Guns: As American As Mass Slaughter
Brian Morton ("Guns of Spring," Political Animal, April 15) forgot one important mid-April date: April 19th, 1775. That was the day a bunch of Americans he calls "loons, the macho, the aggrieved, and the paranoid" went on a "gun-fueled massacre" in the cities of Lexington and Concord and began setting themselves free from the yoke of tyranny and oppression. A little more gun control back then and the United States would not exist today. The Japanese later declined to follow up their Pearl Harbor attack with a full-scale invasion because, in the words of Admiral Yamamoto, "There would be a rifle behind every blade of grass."
Today, with our Department of Defense tied down overseas doing everything but defending the homeland, it might be time to rethink the practical value of private gun ownership. Cars still kill more people than guns every year in this country and nobody is screaming for more "car control." And it isn't fair of Brian to wave the red herring of school massacres, when the perpetrators (Harris, Klebold, Cho, etc.) are invariably under-diagnosed and overmedicated mentally ill sociopaths bent on revenge. Andrew Kehoe was just one such person. He slaughtered 45 innocent men, women, and (mostly) children at a school in Bath Township, Michigan in 1927. His weapon? High explosives he legally purchased from a hardware store. It's understandable that Brian would overlook Kehoe and his record-setting school massacre. For one, he didn't use guns to kill his victims. Plus, he apparently picked the wrong month (May). My advice to Brian: Get a gun and find another "problem" to crow about. Preferably one about which he has a clue.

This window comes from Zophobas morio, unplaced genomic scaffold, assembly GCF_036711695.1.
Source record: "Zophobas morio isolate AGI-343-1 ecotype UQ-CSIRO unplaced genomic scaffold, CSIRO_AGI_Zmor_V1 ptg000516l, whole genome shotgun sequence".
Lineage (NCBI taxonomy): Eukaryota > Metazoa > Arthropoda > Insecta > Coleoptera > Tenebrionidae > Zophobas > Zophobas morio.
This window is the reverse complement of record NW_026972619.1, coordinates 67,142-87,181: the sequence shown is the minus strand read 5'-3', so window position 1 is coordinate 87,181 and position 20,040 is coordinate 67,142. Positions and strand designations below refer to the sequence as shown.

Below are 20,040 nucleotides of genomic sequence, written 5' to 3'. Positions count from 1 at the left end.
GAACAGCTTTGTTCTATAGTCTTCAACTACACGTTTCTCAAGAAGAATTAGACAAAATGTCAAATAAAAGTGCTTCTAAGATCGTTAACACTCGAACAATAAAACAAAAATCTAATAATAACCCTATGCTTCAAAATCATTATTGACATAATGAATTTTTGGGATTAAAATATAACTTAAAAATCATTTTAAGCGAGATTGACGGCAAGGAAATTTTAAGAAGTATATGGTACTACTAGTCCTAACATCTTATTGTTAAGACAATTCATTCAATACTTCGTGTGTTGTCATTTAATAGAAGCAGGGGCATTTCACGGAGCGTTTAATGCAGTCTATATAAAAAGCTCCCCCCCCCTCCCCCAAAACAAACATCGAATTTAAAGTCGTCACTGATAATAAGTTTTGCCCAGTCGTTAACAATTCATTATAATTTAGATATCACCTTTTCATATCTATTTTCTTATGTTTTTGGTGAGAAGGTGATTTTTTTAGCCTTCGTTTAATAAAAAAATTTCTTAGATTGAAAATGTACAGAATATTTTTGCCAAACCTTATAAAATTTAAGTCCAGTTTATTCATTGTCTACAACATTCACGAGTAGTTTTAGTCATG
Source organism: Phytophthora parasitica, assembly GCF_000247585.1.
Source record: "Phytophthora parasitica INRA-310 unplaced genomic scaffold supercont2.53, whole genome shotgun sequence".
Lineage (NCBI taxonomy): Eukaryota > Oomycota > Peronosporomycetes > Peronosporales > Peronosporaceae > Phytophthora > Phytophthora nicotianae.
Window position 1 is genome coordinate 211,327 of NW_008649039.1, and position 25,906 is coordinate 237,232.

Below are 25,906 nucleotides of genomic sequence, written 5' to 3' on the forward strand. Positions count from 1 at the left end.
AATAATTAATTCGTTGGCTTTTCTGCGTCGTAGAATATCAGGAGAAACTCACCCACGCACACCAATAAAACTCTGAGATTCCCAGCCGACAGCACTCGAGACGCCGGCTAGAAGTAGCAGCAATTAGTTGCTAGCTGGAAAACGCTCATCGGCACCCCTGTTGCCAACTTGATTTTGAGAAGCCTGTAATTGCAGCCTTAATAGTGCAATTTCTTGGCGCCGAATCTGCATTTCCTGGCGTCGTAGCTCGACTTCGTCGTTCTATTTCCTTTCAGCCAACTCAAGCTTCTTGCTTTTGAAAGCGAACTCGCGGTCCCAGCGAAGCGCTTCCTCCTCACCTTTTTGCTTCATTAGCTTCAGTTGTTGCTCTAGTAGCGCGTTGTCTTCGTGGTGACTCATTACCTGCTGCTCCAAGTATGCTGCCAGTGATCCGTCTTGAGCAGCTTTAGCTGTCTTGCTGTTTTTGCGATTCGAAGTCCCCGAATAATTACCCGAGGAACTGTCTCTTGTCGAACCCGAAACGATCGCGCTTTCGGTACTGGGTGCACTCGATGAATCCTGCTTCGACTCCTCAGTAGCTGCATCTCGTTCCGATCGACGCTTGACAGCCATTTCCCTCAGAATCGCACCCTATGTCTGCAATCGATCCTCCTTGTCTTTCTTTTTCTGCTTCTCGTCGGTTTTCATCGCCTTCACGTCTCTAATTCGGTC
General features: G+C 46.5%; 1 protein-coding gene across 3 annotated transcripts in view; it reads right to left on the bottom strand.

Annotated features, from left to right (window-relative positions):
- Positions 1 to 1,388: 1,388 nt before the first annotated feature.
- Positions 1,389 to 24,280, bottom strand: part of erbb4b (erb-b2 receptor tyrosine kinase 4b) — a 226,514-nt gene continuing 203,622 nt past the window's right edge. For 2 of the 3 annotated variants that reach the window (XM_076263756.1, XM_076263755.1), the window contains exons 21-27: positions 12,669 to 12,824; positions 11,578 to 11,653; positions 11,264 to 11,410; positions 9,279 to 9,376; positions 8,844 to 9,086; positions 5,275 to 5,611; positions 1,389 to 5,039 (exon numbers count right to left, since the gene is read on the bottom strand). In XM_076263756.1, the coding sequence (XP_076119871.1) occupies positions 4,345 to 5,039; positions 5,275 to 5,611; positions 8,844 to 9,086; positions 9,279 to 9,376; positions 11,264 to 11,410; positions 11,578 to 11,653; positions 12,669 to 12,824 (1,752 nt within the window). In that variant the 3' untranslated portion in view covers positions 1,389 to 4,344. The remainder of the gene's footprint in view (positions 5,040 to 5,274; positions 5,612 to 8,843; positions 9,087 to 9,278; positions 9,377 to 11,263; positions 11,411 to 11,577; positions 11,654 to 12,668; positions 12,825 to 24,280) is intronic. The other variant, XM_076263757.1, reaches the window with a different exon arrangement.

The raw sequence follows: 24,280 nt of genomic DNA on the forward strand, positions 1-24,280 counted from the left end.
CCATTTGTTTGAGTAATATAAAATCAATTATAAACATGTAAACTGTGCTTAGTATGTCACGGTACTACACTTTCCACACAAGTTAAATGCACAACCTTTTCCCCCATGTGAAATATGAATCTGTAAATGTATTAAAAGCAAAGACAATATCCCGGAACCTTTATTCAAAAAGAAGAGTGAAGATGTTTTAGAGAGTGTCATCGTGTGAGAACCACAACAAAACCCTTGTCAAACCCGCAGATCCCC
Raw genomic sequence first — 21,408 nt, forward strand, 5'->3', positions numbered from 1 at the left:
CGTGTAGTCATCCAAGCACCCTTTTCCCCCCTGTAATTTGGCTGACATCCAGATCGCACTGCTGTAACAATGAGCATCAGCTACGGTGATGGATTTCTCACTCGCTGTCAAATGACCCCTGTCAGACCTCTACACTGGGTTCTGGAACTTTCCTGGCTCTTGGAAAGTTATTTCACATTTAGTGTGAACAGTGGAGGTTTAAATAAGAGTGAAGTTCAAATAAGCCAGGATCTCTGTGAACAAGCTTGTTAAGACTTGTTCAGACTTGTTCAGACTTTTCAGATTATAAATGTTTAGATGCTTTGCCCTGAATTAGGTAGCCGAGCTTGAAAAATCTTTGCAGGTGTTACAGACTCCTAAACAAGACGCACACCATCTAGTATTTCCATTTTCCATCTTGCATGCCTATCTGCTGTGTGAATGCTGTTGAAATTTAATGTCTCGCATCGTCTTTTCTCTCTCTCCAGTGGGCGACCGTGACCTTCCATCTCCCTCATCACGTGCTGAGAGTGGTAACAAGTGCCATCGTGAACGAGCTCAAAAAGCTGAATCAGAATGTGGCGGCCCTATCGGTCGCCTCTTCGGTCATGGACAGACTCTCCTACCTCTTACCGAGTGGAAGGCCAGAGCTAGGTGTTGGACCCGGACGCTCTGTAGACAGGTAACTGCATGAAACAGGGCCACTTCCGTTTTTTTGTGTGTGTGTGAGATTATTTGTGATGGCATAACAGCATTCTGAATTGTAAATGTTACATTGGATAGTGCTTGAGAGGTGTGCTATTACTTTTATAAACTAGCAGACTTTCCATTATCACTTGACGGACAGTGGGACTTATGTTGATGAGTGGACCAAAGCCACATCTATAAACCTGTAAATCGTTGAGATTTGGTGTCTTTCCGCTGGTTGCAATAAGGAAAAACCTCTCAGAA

Brian Morton responds: Nowhere in the column do I mention banning all guns, and nobody "screams for more car control" because cars are registered and their owners are tested and licensed, which is something the gun lobby has fought against for decades. One cannot buy high explosives in hardware stores anymore, and, lastly, Mr. Olson is the one making the allusion that the Founding Fathers are loons, not me.
Correction: A Now Hear This pick in last week's Baltimore Weekly calendar (April 15) mistakenly touted a recent Black Pus show as a benefit for local record shop the True Vine, although supporting the True Vine is always a good thing. City Paper regrets the error.
Editor's note: You only have until 5 p.m. this Friday, April 24, to enter Shoot. Score. Baltimore., City Paper's first short film contest; visit citypaper.com/go/shortfilmcontest for details. HURRY. And mark your calendar for the contest screening: Wednesday, May 6, at the Windup Space
In two weeks, it's time for Film Fest Frenzy, our annual guide to Maryland Film Fest 2009.
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